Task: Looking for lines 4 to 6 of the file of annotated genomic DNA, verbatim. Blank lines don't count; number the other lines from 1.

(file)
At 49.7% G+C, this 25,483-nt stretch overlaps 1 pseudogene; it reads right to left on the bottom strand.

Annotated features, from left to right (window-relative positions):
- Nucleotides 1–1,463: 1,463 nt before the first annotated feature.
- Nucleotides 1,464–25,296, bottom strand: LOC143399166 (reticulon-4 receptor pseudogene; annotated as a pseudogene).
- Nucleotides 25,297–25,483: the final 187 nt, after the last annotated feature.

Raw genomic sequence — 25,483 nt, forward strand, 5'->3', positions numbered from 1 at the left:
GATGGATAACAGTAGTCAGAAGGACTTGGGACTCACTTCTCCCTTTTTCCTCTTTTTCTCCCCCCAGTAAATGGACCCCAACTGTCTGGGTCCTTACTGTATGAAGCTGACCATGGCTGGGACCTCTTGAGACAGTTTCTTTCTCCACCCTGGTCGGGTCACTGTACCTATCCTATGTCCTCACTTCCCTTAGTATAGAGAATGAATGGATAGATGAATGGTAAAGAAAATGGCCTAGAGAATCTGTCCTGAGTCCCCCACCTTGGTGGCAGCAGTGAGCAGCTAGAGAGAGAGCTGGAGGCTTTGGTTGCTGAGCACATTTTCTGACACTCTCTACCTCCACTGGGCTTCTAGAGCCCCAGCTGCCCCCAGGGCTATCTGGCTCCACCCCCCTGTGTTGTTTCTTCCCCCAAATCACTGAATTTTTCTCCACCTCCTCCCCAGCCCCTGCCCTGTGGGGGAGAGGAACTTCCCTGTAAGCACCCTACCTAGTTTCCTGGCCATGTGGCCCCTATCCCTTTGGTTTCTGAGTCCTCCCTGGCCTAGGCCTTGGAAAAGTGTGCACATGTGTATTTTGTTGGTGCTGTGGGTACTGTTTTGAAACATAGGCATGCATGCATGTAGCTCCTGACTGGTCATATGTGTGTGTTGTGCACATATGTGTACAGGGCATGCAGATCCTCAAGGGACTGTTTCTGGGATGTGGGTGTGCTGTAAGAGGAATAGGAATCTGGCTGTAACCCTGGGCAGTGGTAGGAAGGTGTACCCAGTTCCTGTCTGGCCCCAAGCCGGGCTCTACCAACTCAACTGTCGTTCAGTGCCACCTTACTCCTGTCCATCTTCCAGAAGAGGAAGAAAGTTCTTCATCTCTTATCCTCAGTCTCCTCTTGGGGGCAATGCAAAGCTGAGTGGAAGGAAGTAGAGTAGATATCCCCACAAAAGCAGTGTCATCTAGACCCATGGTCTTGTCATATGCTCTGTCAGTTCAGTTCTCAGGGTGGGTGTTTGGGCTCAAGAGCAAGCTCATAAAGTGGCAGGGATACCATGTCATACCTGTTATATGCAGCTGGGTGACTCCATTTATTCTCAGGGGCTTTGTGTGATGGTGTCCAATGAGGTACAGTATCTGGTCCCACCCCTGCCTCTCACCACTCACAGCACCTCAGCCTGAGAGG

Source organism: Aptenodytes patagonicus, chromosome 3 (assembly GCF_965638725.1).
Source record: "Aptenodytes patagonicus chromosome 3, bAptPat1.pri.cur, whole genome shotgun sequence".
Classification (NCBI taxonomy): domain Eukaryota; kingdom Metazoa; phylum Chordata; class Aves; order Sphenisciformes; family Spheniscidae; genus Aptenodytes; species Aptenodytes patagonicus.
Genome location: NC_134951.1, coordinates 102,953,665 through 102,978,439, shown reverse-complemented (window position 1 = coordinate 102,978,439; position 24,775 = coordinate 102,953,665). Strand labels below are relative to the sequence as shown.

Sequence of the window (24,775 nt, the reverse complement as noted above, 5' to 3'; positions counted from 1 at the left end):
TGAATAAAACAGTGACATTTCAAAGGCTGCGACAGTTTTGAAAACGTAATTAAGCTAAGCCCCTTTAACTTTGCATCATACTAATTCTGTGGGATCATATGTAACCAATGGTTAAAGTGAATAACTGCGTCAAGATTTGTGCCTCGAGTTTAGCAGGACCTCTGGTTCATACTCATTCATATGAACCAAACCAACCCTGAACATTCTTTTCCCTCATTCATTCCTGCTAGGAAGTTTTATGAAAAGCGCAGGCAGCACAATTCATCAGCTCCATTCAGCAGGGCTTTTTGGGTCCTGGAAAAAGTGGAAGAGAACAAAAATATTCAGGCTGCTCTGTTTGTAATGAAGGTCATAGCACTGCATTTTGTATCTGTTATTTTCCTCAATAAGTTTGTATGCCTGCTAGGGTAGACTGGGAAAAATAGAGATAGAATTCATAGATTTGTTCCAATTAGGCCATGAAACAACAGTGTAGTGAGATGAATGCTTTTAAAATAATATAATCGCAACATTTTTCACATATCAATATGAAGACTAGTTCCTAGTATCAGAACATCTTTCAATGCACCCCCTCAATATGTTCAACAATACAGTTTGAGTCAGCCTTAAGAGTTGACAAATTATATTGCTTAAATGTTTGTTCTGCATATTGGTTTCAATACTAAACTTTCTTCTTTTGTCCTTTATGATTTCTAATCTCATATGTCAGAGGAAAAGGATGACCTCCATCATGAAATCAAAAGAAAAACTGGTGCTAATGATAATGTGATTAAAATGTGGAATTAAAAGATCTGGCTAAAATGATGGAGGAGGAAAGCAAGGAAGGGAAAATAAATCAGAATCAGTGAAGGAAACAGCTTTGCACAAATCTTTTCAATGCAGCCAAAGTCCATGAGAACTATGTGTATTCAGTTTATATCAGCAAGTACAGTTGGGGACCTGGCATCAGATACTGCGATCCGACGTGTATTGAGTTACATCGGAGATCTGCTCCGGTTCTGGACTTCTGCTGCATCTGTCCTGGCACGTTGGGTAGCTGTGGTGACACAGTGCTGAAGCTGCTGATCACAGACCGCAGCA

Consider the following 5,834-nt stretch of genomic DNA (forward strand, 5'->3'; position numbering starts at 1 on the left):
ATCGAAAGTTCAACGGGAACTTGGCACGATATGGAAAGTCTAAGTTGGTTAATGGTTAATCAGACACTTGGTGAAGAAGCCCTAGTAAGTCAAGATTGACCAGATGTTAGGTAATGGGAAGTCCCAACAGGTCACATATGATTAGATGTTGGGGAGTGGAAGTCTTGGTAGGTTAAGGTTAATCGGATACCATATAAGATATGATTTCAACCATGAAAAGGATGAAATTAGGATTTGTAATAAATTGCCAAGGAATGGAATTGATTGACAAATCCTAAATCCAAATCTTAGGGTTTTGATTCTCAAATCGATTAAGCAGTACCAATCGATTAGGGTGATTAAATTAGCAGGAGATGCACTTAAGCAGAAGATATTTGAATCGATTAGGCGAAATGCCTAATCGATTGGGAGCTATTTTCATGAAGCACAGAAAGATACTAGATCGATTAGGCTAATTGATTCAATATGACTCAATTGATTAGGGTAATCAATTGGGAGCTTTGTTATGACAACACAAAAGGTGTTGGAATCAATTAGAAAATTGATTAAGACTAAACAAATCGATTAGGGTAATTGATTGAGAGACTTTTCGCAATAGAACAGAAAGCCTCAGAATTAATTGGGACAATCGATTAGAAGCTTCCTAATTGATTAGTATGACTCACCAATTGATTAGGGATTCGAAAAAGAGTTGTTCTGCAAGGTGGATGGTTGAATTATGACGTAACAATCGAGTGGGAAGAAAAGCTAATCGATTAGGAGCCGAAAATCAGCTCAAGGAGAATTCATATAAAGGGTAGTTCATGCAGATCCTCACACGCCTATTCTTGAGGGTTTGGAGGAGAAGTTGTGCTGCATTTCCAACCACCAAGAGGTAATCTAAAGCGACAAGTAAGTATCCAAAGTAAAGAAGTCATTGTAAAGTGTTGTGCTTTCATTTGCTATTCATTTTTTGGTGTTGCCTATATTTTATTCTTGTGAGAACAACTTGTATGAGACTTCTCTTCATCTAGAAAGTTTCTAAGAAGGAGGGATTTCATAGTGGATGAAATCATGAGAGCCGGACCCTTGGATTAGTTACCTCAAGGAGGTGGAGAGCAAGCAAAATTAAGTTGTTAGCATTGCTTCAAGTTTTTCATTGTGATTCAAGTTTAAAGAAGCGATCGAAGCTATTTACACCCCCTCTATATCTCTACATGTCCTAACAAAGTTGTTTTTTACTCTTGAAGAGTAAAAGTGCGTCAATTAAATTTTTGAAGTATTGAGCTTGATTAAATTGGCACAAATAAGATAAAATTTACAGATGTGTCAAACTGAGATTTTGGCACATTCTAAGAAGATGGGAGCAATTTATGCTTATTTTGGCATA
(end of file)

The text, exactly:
- Nucleotides 1,464–25,296, bottom strand: LOC143399166 (reticulon-4 receptor pseudogene; annotated as a pseudogene).
- Nucleotides 25,297–25,483: the final 187 nt, after the last annotated feature.

Raw genomic sequence — 25,483 nt, forward strand, 5'->3', positions numbered from 1 at the left: